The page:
Dear saints never underestimate the power of our Lord’s gospel. Many people would like to know what you and I know, and see the things that you and I see, surely we are so blessed because we have the Holy Scriptures to tell us who and what we are in Christ.

    Yes, we are more than conquerors through Him that loved us. May we always have the faith to believe for a better life, for ourselves and our loved ones, for Jesus said, “I have come that you might have life and life more abundantly”. My prayer is that you may indeed have an abundant life in Christ Jesus”.

    It’was a glad day when Jesus found me, When His strong arms were thrown around me, When my sins He buried in the deepest sea, And my soul He filled with joy and victory, It’was a glad day, oh, hallelujah! It’was a glad day He claimed His own! I will shout a glad hosanna in glory, When I see Him upon His throne.

  2. I wonder if any of the Christians screeching about the film have even read the novel(s), if they have, they’ll find quite a few things which can be read as a different take on Christian themes.

    Of course, the Christians who take to the trenches every time there is “criticism” of their religion aren’t the ones terribly interested in any examination or exploration of their faith.

  3. And the thing is Christian themes are amazing food for literary expression. Redemption. Betrayal. Sacrifice. Not to mention the whole “why have you forsaken me” piece. When you add in the conflicted and often violent history of the Church, no wonder writers are inspired to take the whole of it and create a work that explores and questions.

    Of course, the Christians who take to the trenches every time there is “criticism” of their religion aren’t the ones terribly interested in any examination or exploration of their faith.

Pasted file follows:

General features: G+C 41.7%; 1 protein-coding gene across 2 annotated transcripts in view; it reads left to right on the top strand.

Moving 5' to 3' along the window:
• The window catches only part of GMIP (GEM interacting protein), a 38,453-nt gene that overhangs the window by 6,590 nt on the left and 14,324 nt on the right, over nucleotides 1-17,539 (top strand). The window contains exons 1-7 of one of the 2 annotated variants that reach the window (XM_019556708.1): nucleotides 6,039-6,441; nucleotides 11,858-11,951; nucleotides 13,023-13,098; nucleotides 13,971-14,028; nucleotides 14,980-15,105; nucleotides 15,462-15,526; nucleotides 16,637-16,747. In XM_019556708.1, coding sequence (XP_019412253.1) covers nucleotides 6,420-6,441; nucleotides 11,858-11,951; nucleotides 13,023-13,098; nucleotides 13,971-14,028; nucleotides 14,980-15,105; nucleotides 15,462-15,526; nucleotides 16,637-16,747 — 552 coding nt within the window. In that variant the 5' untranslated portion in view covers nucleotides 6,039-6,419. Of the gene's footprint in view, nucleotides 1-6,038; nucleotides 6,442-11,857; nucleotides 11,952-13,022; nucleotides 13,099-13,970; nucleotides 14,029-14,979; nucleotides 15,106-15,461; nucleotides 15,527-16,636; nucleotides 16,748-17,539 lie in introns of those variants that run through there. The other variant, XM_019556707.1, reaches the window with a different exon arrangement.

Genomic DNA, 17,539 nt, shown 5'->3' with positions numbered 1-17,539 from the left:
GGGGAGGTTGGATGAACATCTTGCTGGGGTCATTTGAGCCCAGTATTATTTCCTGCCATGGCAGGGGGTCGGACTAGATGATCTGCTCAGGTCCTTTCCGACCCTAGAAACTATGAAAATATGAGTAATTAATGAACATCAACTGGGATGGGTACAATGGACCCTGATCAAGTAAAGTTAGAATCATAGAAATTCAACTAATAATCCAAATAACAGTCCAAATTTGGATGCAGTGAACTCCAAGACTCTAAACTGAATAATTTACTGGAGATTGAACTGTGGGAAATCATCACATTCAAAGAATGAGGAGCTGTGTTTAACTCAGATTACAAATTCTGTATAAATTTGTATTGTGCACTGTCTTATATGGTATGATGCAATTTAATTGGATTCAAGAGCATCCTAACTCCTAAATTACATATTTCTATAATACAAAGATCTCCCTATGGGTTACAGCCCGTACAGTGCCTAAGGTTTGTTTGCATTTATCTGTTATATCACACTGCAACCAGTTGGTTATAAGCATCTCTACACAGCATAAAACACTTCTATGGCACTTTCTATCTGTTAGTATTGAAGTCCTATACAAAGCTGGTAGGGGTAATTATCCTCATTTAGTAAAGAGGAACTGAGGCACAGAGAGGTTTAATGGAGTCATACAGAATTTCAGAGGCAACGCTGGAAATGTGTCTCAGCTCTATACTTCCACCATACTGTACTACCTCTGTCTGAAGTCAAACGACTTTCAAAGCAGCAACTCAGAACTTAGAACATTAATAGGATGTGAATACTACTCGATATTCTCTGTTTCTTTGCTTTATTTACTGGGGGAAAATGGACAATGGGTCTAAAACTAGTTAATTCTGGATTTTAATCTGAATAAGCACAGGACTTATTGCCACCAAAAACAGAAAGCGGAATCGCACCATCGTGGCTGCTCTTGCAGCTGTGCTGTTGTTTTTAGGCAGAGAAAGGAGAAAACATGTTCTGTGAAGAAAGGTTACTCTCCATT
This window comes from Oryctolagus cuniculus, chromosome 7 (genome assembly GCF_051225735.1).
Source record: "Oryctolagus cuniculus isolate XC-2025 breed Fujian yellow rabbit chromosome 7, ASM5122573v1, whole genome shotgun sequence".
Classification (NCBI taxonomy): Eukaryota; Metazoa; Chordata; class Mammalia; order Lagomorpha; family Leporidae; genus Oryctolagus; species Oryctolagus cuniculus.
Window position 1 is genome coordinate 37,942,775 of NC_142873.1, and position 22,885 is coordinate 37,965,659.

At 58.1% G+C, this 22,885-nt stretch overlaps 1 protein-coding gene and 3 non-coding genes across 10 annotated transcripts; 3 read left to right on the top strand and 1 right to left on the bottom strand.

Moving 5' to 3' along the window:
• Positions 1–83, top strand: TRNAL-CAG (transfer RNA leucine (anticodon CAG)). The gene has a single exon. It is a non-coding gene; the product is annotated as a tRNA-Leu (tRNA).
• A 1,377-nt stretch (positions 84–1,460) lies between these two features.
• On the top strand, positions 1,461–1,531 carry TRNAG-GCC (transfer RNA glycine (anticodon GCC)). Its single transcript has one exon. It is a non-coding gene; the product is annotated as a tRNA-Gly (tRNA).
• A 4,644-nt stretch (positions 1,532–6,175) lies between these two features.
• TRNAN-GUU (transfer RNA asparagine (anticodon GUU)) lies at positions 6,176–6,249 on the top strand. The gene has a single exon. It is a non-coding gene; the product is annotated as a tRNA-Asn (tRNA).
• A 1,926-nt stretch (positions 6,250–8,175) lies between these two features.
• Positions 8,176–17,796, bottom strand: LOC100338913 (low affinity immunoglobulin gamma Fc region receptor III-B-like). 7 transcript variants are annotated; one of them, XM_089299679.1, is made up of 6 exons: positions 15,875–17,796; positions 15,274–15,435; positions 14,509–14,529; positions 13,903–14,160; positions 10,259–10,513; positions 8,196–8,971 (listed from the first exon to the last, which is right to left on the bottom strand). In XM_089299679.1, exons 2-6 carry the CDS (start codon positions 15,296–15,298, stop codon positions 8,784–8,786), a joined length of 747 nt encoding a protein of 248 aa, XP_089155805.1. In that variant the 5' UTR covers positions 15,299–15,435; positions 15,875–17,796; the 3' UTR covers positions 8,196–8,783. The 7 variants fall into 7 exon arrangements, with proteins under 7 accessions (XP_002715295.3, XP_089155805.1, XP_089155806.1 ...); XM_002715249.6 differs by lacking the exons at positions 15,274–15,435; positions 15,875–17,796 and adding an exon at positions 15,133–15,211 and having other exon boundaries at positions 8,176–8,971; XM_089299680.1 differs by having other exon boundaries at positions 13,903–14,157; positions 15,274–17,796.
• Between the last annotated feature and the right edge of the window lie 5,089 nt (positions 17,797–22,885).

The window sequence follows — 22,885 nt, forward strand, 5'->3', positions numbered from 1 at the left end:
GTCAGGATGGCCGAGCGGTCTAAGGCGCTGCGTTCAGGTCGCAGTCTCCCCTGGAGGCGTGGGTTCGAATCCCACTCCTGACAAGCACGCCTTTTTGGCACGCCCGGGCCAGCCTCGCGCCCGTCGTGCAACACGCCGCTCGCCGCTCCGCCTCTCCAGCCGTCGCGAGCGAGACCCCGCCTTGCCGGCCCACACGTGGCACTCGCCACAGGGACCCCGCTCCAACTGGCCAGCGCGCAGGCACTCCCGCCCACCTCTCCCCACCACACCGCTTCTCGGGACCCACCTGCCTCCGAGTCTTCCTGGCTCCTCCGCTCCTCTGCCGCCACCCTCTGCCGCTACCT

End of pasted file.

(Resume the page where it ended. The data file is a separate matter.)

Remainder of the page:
And I think that’s a problem. I think faith and religion ought to be fully open to criticism.

  4. I think that as followers of Christ we should engage the culture and be thoughtful in our criticism and not just reactionary.

    I posted some thoughts about the Golden Compass on my blog here:

    http://provocativechurch.blogspot.com/2007/11/power-of-story.html

    Also, ChristianityToday posted a helpful piece by Jeffery Overstreet that give a balanced view and addresses questions and concerns Christians have about the books and movie.

    http://www.christianitytoday.com/movies/commentaries/fearnotthecompass.html

  5. Thanks Bill.
    Your post is heartening to see (and I love the lead in quote). Jeffrey’s article, in contrast, is a mixed bag. Yes, the book is mostly an attack on the church and its abuse of power. However sections like this are rather offputting:

    Pullman has painted a picture of the church—represented by “The Magisterium” in his stories—that basically reflects only those ways in which the church has abused power. And he has used that selective reflection as an excuse to write off Christianity as a whole. That’s sort of like condemning the entire produce section in a grocery store because a few of the apples were bad.

    That’s a terrible analogy. Still a very worthwhile read. Gracias for the links.

  6. evangelistbillybolitho,
    (Sorry, that got lost in akismet and had to be recovered).
    Ok…. So you cited scripture. What for? Are you trying to say anything in particular about this post?

  7. Its far and beyond time that the “church” of any faith was held up to some examnation. Our persitant failure to do so, has allowed the domanate faiths to have pretty much free rein, with, in many cases, dreadful results. Faiths of all sorts have committed grave offences, in the name of the “faith” and its well and high time that got called into challenge.

    If they cannot take a disenting voice, and feel they must attack all opposeing viewpoints, then they have, and have had, a serious problem. The movie is about abuses of power, and how those below that power combat that abuse, is the “church” afraid of the anology ? If so, then perhaps its time they took a good long hard look at themselves.

  8. Esta,
    Right on. The Church is terrified of the analogy. They have scandal after scandal involving abuse of power, and their history is clogged with such abuses. Yet at the same time they claim an infallibility that is a direct contradiction to their abuse.

    I think we need to invite faith back into the public discourse, not as a means of passing laws to restrict, but to engage and challenge each other.

  9. Hello! Thanks also for the link, how gratifying! 🙂 I’ll pop you into my blogroll, you have some great reading here yourself!

  10. […] fear is drastically sharper when aimed at atheists, at least in the US.  One need only look at the criticism of the Golden Compass for reference.  We share a common goal:  moving beyond the stranglehold of […]